Why? What is so appealing about social media rather than print media? Social media is instant. It allows for supporters to interact with other supporters, as well as the organization. Supporters can share ideas or opinions about the night’s game via comments immediately on a post. The conversation between supporters on different posts brings a variety of people together and uniting them, even if they may not know one another. The sharing of ideas in such a rapid manner fosters a new way to spread news and strengthen fan bases. Print media does not offer interaction or foster new relationships between supporters.
Social media is convenient, yet exciting – a fine recipe. Something like Twitter allows you to see various details of the game you may have had to miss for a family birthday party with the scroll of a finger. It allows for you to get play-by-play updates on your favorite team via your ESPN app or organization’s Twitter page. Social media can allow you to be retweeted or followed by your favorite player. Talk about interacting with someone you may not have if not for new media!
Social media provides fans with an experience nothing else can; it allows for fans to be a part of the organization first hand. Almost every college team or professional team has a social media page. Fans thrive off of feelings like they are a part of something bigger with their organization of choice. With so many digital and social media positions being created, teams have been able to have an employee focus solely on giving an inside experience to fans. Snapchat, Twitter, and Instagram can give live videos and images of the happenings at each facility with the players. College football training camp has been gearing up, and social media has allowed teams to keep their fans updated.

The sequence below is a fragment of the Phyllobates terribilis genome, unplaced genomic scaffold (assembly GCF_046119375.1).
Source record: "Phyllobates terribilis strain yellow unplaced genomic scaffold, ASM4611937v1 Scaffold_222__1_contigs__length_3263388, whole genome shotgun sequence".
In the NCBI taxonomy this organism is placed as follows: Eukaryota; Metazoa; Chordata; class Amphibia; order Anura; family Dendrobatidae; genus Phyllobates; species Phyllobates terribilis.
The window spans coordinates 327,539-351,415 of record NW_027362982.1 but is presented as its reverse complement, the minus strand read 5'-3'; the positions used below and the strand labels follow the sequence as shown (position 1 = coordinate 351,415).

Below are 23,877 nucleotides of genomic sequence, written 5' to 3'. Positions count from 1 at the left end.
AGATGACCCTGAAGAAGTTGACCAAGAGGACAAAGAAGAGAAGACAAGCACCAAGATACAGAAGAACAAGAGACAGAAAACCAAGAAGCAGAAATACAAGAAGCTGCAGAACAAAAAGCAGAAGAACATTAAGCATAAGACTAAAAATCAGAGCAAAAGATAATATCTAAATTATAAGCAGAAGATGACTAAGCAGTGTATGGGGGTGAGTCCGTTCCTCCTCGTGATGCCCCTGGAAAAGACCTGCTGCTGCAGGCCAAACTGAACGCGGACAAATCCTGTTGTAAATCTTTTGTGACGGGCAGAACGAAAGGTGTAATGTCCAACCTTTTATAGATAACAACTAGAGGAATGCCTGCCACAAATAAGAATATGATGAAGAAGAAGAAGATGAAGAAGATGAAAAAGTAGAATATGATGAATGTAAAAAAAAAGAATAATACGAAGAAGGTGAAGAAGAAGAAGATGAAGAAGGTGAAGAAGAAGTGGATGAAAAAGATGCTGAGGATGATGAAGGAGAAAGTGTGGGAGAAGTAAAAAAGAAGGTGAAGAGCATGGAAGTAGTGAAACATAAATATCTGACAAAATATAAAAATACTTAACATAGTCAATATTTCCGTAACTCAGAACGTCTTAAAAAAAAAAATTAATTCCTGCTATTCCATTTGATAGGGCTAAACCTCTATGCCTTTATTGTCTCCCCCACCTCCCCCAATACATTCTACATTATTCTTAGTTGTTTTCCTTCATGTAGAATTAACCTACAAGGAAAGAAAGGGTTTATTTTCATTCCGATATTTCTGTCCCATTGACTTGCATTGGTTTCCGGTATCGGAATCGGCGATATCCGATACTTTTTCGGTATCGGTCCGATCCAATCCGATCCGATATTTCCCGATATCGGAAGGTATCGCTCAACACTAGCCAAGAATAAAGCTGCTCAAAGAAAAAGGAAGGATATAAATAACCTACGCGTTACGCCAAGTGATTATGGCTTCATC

Oregon updating their fans on their new helmets for training camp via Twitter
Fans love having an inside look at their favorite teams, whether it is apparel, news, rankings, scores, or even personal interaction with players. Ohio State tends to post inside looks at their practices and meetings, focusing specifically on showcasing their players’ personalities. Below is a look at some players (Joshua Norwood and Damon Arnette) doing some impressions of coaches during a team meeting via Twitter.
People love to see their favorite players and coaches in a real time setting. Referring to the Ohio State video, a fan can feel like they are actually there in the team meeting room, laughing along with the guys. Creating a bond where fans feel as if they are getting a behind the scenes look at their team creates deep rooted loyalty and bigger fandom. Bigger fandom means more money spent on jerseys, tickets, and products. It is a great way to expand your fan base and strengthen your already established fan base. Social media is becoming an unstoppable train that everyone is hopping on, and it seems that it is only going faster from here.